12 Types of Nursing Specialties: Descriptions, Salaries, & More

If you work as a nurse, chances are you love using your skills, and your compassion, to care for others. Perhaps you have thought about expanding your skills and adding to your credentials to make an even more meaningful difference in the health, and the lives, of your patients.

Fortunately, as you are probably aware, your skills and experience are in great demand. Across the entire health care spectrum, the need for qualified nurses continues to grow. (Overall, the U.S. Department of Labor projects that employment of registered nurses will grow 6 percent between 2022 and 2032.)

In addition, many nursing specialties suffer from shortages as our overall population continues to age and expand. One thing is certain: people will always need compassionate, high-quality medical care from talented, dedicated nurses like you.

In this article, we’ll take a closer look at 12 different nursing specialties to offer ideas about possible career paths and to explore how educational opportunities, such as earning a master’s degree in nursing (MSN), can help you achieve your goals.

Which Nursing Specialties Do You Find Most Interesting?

#1 Clinical Nurse Specialist

According to NursingJournal.org, Clinical Nurse Specialist (CNS) is an umbrella term for advanced practice nurses with many different specialties. It is often used to describe nurses who are less focused on direct patient care, but who oversee clinical floors in a broad range of settings — from hospitals and primary care clinics to rehabilitation centers and long-term care facilities — to ensure that everyone is adhering to best practices. Salaries range from $65,000 to $117,000.

Since an advanced degree in nursing is a proven way to expand your range of opportunities (and your earning potential), specific educational options here include pursuing your MSN Family Nurse Practitioner.

#2 Health Policy Nurse

This role offers another way to use your advanced skills and health care leadership potential to make a difference for a greater number of people. Health policy nurses typically don’t work directly with patients but develop strategies to improve public health through new initiatives, policies and even legislation.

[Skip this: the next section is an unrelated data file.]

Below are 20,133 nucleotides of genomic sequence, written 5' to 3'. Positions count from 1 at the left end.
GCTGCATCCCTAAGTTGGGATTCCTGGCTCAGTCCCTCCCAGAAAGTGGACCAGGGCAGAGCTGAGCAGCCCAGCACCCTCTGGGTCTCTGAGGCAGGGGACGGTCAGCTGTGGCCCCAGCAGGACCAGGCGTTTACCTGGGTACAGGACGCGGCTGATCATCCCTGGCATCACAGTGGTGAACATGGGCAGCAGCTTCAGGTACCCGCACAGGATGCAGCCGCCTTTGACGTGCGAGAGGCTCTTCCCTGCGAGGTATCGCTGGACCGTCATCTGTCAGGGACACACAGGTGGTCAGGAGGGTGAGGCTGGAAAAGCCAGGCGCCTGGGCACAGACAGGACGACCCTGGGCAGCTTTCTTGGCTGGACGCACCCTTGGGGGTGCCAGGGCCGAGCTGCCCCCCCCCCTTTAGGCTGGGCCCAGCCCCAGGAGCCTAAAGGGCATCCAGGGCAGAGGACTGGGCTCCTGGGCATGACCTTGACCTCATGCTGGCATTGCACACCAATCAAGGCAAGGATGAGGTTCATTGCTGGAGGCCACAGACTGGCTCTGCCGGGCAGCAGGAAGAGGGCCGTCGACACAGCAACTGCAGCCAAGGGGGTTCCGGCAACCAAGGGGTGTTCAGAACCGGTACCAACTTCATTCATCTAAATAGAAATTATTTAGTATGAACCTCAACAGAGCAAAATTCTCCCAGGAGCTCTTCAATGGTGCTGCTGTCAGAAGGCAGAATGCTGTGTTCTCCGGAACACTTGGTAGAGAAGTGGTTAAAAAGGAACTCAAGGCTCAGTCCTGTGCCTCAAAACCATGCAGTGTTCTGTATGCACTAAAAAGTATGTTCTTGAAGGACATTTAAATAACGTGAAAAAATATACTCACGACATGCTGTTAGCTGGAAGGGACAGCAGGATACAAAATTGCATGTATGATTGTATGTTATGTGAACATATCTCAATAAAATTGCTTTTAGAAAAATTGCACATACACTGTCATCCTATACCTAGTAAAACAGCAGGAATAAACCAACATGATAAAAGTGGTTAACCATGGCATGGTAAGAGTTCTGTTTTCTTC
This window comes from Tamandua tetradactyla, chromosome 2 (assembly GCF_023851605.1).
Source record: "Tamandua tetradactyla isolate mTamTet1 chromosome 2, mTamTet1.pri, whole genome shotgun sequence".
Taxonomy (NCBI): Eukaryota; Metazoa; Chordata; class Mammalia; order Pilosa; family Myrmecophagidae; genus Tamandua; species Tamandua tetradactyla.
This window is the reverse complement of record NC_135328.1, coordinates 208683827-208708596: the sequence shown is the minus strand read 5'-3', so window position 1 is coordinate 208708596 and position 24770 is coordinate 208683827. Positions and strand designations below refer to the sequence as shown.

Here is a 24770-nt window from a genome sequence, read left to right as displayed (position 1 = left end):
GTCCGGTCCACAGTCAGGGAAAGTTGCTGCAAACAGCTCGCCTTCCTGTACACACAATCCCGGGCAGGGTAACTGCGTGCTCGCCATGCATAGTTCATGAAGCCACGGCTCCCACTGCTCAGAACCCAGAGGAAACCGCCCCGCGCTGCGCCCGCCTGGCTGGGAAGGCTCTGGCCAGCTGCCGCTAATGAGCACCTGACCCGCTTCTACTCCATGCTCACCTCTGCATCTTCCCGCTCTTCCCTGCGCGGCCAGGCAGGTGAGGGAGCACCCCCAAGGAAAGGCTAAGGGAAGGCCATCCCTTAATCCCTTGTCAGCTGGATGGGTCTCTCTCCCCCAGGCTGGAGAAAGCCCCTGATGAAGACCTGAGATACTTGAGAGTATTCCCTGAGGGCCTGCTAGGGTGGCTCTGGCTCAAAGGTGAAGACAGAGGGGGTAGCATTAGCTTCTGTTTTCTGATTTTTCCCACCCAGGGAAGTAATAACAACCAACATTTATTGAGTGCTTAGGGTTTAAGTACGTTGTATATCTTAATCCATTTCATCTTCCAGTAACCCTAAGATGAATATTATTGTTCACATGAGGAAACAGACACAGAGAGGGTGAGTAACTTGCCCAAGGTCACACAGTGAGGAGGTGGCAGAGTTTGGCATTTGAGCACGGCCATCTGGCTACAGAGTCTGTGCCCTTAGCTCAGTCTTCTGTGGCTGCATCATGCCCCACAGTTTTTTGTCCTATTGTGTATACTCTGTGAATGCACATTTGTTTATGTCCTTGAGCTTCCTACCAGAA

Employers seeking health policy nurses include public health agencies, universities, state legislatures and governments, or other broadly focused policy agencies. Such roles typically require an RN license as well as a bachelor’s or a master’s degree in nursing. Beginning salaries are estimated at $95,000.

#3 Emergency Room Nurse

Do your nursing skills include steady nerves and the ability to stay calm under pressure? If you are not intimidated by having to respond quickly to a wide range of medical situations — for example, when an ambulance arrives with a patient suffering from any number of injuries or conditions — you could be a valuable asset in this role.

Emergency nurses are in high demand for specialized skills that enable them to deliver quality care, often on the so-called front lines in hospital emergency rooms and departments. According to Nurse.com, salaries can range from $77,000 to $107,000 and above.

#4 Geriatric Nurse

Thanks to ongoing advancements in modern medicine, people are living longer than ever before. Geriatric nurses are at the forefront of helping to ensure, to the greatest extent possible, that longer life goes hand in hand with quality of life.

Geriatric nurses are needed in hospitals and skilled nursing facilities to care for patients in their so-called “golden years,” many of whom will have unique needs and be in states of fragile or failing health. In addition to empathy for our elders, it is helpful to have a generally upbeat and cheerful demeanor. Salaries can range from $60,000 to $73,000 and above. One professional development path that offers higher earning potential, and the opportunity to work with adult patients of all ages, is to pursue your MSN Adult-Gerontology Primary Care Nurse Practitioner. According to Glassdoor.com, the salary range for an Adult-Gerontological Primary Care Nurse Practitioner (AGPCNP) is $111,000 to $168,000 per year.

Learn more about the differences between an AGNP and an FNP by reading our blog.

#5 Informatics Nurse

For nurses who are also interested or experienced in information technology, nursing informatics is a fast-growing field that holds vast opportunities. Fueled by the medical industry’s transition to electronic health records and other advanced technologies, this field demands nurses who are skilled in using data analytics to improve clinical workflows and patient care.

As technology continues to transform the practice of medicine, there is currently a high demand and inadequate supply of qualified informatics nurses — with average salaries starting at $80,000 and above, and ranging much higher with experience and an advanced degree such as a Master in Health Informatics.

#6 Neonatal Nurse

Newborn infants and their mothers are your primary focus if you choose to become a neonatal nurse. This may mean providing general caring for healthy infants, focused care for premature or newborn babies with health issues or working exclusively with seriously ill newborns in a neonatal intensive care unit (or NICU); and helping mothers as they give birth and directly afterward (the neonatal period is the first 28 days of an infant’s life).

Your work in this field would typically take place in labor and delivery or postpartum units. In addition to your RN license, you will also likely need one or more specialized certifications. Salaries in this field can range from $60,000 to $100,000 and above for those who hold an advanced degree as a nurse practitioner.

#7 Nurse-Midwife

The joy of childbirth lies at the heart of your work as a nurse midwife — a career that may be ideal if you enjoy assisting expectant mothers and women who are hoping to become pregnant. Additional duties may include offering care and guidance throughout the pregnancy and postpartum process, helping to deliver babies and manage high-risk pregnancies, providing care during labor complications and emergencies, and more.